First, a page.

Our bodies rely on very delicate electrical systems to operate properly, and are blasted to kingdom come by wifi and cell phone reception—much in demand by green-conscious millennials. Not to sidetrack down this road of contention, but it does illustrate that the setting of standards that reflect current needs is tricky: for while a millennial would be happy with an iPad, in wifi exploring the virtual world, older people prefer to be in a tranquil setting enjoying the wealth of the moment afforded by the beauty of the real world consciously and proudly created by each hotel and resort.

This lack of customized standards that fit the purpose and markets of each property is the source of the frustration felt by most GMs. The pros outweigh the cons—or else QA programs would be a footnote in the history books—but it seems QA could use some QC!

GMs included other concerns about cross purposes or compromised interests: one company providing audits which, when passed—permit hotels and resorts to become paying members of its sister company—the problem being that the incentive exists to lower standards so as to increase membership.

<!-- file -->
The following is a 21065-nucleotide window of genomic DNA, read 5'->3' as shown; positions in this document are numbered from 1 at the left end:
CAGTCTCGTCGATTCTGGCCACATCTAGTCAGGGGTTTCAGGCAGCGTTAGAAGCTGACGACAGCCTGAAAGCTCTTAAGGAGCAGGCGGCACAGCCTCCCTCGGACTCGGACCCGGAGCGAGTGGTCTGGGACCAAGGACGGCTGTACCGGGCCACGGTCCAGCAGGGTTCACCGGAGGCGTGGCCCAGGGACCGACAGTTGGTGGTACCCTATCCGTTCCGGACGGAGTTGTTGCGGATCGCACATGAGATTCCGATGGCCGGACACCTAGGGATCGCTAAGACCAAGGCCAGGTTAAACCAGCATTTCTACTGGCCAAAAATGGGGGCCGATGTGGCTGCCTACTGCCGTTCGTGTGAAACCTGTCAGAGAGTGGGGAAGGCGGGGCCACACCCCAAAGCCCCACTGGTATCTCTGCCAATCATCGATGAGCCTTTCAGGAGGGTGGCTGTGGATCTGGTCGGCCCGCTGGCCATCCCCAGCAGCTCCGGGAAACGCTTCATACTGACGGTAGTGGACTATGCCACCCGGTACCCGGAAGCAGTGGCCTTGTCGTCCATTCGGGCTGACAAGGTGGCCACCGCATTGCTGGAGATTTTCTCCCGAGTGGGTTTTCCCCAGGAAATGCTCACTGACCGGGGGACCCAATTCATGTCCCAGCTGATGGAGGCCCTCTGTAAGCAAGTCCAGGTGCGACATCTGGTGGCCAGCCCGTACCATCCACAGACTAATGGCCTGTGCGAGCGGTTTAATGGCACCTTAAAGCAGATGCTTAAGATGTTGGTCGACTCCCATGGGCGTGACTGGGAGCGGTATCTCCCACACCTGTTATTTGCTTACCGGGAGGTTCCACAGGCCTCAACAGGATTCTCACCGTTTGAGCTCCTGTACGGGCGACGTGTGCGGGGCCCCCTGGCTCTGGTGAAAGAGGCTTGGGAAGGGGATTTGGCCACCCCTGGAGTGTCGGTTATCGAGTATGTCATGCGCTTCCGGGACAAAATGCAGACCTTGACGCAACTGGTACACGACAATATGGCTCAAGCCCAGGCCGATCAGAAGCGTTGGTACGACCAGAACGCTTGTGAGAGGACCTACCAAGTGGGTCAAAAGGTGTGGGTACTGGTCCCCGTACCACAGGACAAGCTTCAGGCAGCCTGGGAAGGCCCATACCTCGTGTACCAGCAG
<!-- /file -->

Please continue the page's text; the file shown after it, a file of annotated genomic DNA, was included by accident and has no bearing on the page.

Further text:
Another issue that comes up is the constant effort to identify the guests who may be auditors—one hotel chain even posted a rogue’s gallery of known-inspector mug-shots in their staff areas. This “spot the inspector” game is a distraction from the reality of servicing guests, and an effort to paint a false picture for auditors is outed. Suffering from a lack of consistency between inspectors to guests – a lack of fairness in presenting scenarios; and an invariable lack of clarifying information into boxes either with “Satisfactory” or “Insufficient” judgements.

The GMs found benchmarking against their (local) competitors to be of most value with outside audits, however only one-in-three felt benchmarking actually resulted in improved performance. Placing the focus on beating the competition and improving the bottom line is like having one’s attention riveted on the scoreboard instead of the game in progress. The better approach is to focus on the setting and implementing standards that improve guest experience. Otherwise, one risks becoming irrelevant, especially if the standards are off-base to start with; and furthermore, if they are lowered in order to increase membership, or in the case of luxury hotels, if the standards are written as lowest common denominators of service it can encompass three-star-and-up facilities.